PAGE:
If you have gardened for any length of time you probably have some form (if not many) of Sedum, also known as stonecrop.
My border would not be complete without lots of it. Its sun loving (although I have some growing in the shade as well) and drought-tolerant; actually enjoys poor soil and comes in hundreds of varieties in shapes and sizes from tiny to tall. As long as the soil drainage is good, it will make a beautiful presence in your perennial border.
Once you have it – with a few minutes of attention each spring — you should never be without it.
Sedums are among the easiest plants to start from cuttings. Although you can start your cuttings in flats or pots and transplant where you want them, I save lots of time by starting themwhere I want them to grow.
I might loose a few cuttings every now and then, but you might loose a few in flats or pots as well. You can always do a grouping of 3 cuttings in the same area if you are worried about some not making it.
Picture #1 – Take cuttings about 3 or 4 inches long and pull of the bottom two leaves.
Picture #2 – I used the thicker of the two stems for a starter plant. (I’ll pull those bottom leaves off.)
Picture # 3 – Pull back mulch and loosen the soil.
Picture #4 – Place cutting in soil up to the remaining leaves.
Picture #5 – Firm soil around cutting. Water. (Sometimes I skip watering the cutting if the soil is really moist and if I am expecting more rain soon.)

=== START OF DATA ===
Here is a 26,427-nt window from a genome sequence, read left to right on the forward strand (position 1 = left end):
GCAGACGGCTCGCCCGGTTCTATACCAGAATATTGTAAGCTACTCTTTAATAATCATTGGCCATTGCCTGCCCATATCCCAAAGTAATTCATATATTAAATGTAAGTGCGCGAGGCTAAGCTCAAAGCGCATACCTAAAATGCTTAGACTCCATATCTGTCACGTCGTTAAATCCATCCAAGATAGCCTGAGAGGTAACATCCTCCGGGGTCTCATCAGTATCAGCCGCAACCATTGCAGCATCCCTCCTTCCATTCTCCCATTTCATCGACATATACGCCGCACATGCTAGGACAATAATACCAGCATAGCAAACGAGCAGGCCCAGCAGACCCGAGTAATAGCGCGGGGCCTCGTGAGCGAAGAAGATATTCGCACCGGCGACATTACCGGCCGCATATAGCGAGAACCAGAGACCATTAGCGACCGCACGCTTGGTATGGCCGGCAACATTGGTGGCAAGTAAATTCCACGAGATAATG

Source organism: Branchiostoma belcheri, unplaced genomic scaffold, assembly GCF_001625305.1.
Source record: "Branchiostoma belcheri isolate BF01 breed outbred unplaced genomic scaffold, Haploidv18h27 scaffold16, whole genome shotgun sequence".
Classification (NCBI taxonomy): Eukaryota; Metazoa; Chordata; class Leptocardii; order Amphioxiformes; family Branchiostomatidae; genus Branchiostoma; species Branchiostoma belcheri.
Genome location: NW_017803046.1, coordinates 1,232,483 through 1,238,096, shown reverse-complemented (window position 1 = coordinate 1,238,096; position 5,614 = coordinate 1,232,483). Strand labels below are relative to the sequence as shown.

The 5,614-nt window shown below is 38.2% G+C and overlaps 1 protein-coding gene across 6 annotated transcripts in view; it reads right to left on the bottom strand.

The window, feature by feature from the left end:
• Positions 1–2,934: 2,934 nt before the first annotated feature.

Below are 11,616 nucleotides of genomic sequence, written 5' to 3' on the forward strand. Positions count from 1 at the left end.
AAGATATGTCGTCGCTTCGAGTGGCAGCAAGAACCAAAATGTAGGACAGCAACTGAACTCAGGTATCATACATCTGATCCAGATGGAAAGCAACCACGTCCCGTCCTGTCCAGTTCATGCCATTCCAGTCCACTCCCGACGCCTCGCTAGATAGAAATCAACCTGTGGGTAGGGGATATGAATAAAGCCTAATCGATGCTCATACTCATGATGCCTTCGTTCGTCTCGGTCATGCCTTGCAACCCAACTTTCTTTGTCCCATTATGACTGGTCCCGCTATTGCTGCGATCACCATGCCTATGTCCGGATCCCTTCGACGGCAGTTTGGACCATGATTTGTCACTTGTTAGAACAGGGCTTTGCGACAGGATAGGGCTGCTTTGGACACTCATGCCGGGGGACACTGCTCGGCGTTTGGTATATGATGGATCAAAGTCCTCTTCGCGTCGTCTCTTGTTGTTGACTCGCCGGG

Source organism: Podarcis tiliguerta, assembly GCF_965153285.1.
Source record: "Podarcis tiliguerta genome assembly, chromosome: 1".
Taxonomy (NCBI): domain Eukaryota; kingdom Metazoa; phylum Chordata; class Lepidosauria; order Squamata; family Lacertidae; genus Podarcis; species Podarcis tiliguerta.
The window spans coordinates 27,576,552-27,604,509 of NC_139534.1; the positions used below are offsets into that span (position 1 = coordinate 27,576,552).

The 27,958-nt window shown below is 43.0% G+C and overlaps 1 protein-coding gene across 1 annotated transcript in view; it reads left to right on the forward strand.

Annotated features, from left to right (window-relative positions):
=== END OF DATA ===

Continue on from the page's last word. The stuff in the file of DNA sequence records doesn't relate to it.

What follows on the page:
Picture #6 – Pull mulch up to base of plant.
I figure by starting sedums where I want them to grow I saving time in washing pots or flats, filling them with grow mix, having to keep them watered and then transplanting. More than an hour saved so that I can do some other things.
And by the way, I prefer cuttings but you can also start sedum by pulling off a nice big leaf and burying a third of it in the ground. Talk about easy!
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My Sedum Matrona are looking fantastic today Theresa!
I felt they would. Hard to keep sedum down!
I have 8 sedum stems that I have brought inside and placed in a vase with the intention of growing roots. My goal ultimately is to transplant to an outdoor garden. Based upon your example, it appears I can plant these starts now and the roots will grow and take hold in the soil. Please advise. Chlo
Chio, I don’t know how long you’ve had them inside or how long you plan to keep them inside. Assuming that you’ve just cut them, go ahead and plant exactly as I have instructed in the post. At least most of them (and maybe all of them) should root just fine.
Just found your website! The best tips and gardens!
Welcome to TMG Virginia. Nice to have you reading.